Can public consensus identify a 'riches line'?

Exploring Londoners' values and opinions about higher living standards.

We are launching our report on an innovative study conducted in London and examining whether members of the public could identify and agree on a threshold above which a standard of living could be regarded as excessive, or harmful to wider society. Its findings contribute to current public and political debates around inequality and offer insights into how ordinary people think about high incomes, wealth and the wealthy.

Wealth was discussed as providing protection against risk and upredictable changes in circumstances while optimising opportunities and choices. A closer examination of these attitudes could hold clues to whether certain ways to frame proposals for redistribution might be more widely acceptable than others.

Tania Burchardt, Co-researcher & Director at CASE, LSE

About the research

London is home to vast and visible economic inequality, where the richest 10 per cent own 61 per cent of overall wealth, while at the same time four in ten Londoners do not earn enough for what is considered by the public to be a decent standard of living. This study sought to explore opinions about what constituted a standard of living that could be considered ‘fully flourishing’, and, by extension, if there was a point beyond that at which individual or household resources could be identified as being excessive. The findings provide thought-provoking insights into how people think about the protection wealth and higher incomes offer, and the judgements they make about the ‘deservingness’ of different sources of wealth and the uses to which it is put.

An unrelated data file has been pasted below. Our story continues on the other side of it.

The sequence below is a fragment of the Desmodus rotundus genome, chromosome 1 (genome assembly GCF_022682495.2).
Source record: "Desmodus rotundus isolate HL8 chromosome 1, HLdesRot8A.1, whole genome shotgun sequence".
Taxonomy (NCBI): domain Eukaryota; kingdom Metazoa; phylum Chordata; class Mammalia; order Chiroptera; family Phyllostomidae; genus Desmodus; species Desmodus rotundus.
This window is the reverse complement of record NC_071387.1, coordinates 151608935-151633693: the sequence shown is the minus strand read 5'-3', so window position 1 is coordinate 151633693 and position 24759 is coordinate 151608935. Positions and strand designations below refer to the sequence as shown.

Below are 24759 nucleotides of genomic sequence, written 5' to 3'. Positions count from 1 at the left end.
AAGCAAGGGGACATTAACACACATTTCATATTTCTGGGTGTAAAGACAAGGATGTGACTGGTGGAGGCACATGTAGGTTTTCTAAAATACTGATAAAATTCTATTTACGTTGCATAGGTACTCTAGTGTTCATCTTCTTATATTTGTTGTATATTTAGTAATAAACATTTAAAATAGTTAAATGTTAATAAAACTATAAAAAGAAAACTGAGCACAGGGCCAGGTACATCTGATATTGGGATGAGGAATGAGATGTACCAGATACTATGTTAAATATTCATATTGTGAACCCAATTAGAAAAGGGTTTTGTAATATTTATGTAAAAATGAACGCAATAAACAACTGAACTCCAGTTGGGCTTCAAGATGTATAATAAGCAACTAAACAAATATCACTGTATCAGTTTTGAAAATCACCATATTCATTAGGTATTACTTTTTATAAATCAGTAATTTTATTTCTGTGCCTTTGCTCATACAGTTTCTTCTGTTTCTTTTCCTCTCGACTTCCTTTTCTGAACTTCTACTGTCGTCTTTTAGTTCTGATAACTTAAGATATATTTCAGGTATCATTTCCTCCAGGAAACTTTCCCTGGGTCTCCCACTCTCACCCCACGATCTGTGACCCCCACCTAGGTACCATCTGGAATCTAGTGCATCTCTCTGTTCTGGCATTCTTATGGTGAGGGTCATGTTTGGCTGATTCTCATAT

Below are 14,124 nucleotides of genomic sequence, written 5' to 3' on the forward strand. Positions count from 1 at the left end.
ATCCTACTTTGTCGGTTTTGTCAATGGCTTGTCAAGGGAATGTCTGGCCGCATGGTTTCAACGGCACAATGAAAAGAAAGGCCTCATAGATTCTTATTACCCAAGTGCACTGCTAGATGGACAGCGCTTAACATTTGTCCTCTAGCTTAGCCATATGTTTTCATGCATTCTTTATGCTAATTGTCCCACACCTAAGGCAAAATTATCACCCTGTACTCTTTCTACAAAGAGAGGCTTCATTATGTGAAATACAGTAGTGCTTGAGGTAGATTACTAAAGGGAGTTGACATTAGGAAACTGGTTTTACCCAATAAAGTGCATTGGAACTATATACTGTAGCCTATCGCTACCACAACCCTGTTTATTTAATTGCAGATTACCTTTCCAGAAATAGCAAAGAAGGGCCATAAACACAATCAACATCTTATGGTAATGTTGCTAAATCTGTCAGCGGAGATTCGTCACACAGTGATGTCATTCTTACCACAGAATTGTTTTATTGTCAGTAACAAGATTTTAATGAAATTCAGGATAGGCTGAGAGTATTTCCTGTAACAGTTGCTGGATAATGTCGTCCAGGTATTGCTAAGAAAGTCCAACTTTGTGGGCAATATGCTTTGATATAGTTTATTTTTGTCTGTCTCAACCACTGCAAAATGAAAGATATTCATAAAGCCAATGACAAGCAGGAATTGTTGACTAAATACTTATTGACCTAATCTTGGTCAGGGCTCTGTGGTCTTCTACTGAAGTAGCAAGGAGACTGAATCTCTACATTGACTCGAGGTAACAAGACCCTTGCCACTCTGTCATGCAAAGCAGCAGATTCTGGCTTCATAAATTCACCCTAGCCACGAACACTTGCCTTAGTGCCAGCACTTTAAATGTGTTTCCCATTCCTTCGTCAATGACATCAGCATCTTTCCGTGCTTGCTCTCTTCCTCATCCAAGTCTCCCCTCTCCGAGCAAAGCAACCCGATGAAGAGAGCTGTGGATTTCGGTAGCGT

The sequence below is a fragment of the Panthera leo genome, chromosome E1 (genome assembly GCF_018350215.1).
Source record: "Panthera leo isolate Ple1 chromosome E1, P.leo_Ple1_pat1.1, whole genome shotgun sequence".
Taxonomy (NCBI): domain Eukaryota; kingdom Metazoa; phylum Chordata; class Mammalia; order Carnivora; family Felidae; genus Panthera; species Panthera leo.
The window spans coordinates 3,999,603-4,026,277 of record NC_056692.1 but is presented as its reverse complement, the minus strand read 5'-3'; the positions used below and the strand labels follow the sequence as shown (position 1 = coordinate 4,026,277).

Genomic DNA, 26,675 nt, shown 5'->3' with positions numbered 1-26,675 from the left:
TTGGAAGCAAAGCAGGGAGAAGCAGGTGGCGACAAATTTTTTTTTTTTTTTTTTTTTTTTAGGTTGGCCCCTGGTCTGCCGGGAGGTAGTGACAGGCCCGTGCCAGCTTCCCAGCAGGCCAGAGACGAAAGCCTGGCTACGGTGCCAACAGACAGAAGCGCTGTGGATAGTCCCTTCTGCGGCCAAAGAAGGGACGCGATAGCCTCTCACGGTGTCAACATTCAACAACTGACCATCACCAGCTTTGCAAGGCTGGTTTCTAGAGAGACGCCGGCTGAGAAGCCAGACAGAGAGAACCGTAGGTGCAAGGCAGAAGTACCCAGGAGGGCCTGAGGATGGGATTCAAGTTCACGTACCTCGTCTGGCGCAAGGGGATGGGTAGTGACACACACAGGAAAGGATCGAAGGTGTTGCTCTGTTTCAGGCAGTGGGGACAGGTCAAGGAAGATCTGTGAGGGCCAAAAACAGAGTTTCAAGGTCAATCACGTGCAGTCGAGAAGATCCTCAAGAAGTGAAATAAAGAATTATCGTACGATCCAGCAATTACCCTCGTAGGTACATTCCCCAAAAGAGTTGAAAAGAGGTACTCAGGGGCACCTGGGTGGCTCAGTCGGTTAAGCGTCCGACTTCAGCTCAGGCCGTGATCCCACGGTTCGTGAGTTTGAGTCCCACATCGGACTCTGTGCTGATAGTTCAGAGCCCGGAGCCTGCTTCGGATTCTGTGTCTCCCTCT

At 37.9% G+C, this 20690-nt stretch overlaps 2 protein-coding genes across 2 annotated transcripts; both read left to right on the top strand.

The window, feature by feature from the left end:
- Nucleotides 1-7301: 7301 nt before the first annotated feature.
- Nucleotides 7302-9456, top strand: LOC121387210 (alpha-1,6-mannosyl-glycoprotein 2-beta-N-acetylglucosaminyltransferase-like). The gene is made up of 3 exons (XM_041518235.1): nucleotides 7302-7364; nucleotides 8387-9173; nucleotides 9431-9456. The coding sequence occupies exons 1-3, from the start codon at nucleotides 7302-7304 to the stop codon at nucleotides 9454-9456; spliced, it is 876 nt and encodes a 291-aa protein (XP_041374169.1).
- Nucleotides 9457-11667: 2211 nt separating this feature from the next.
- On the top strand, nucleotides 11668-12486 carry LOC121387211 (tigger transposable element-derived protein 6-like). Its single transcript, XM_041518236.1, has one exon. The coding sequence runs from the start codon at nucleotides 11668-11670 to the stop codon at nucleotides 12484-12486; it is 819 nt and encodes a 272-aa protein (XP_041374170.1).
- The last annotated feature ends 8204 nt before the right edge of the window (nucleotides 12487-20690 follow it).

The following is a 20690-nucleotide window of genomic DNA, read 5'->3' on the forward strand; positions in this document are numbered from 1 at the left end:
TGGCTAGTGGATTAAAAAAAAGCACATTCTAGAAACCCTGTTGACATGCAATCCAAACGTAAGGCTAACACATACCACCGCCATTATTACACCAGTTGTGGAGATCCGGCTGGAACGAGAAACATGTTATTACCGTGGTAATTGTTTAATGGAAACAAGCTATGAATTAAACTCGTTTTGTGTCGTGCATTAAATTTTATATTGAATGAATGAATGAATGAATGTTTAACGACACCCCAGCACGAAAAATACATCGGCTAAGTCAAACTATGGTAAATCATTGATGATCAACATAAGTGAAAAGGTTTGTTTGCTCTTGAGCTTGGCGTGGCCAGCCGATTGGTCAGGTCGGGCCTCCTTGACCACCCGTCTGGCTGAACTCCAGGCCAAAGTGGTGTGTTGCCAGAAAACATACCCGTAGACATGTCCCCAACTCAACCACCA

Understanding these multiple dimensions of attitudes towards wealth and riches is crucial for developing policies that tackle poverty and inequality but work with the grain of the aspirations and perceptions of members of the general public.

Abigail Davis, Lead Researcher at CRSP, Loughborough University

Identifying different standards

The research was based on an adaptation of the Minimum Income Standards (MIS) methodology that has been used for over a decade to identify a minimum socially acceptable living standard, based on public consensus about the needs of individuals and households. It involves a process in which groups of members of the public discuss and negotiate what goods and services are required in order to have that standard of living. In this study, groups were asked to discuss what kinds of items, activities and facilities people living at levels well above the minimum would be accustomed to having. Findings from each group were fed into subsequent groups in order to test and broaden consensus.

Participants were asked about positive and negative aspects of the different living standards identified for the individuals concerned and for wider society. Discussions were multi-faceted, encompassing safety and security, health and well-being, self-esteem and status. Potential economic, democratic and environmental harms were considered. The views expressed were often complex and sometimes surprising, with distinctions being made by participants between good and bad kinds of wealth and uses of wealth that are not commonplace in public and policy debates.

As the government searches for ways to help 'left-behind' communities it is useful to understand the mutliple dimensions that inform people's perceptions of what it means to be rich, what 'richness' is and what this means for society. It is hoped that this research will contribute to a healthy debate about wealth and inequality.

Bharat Mehta, Chief Executive at Trust for London

Research Team

The project was a collaboration between: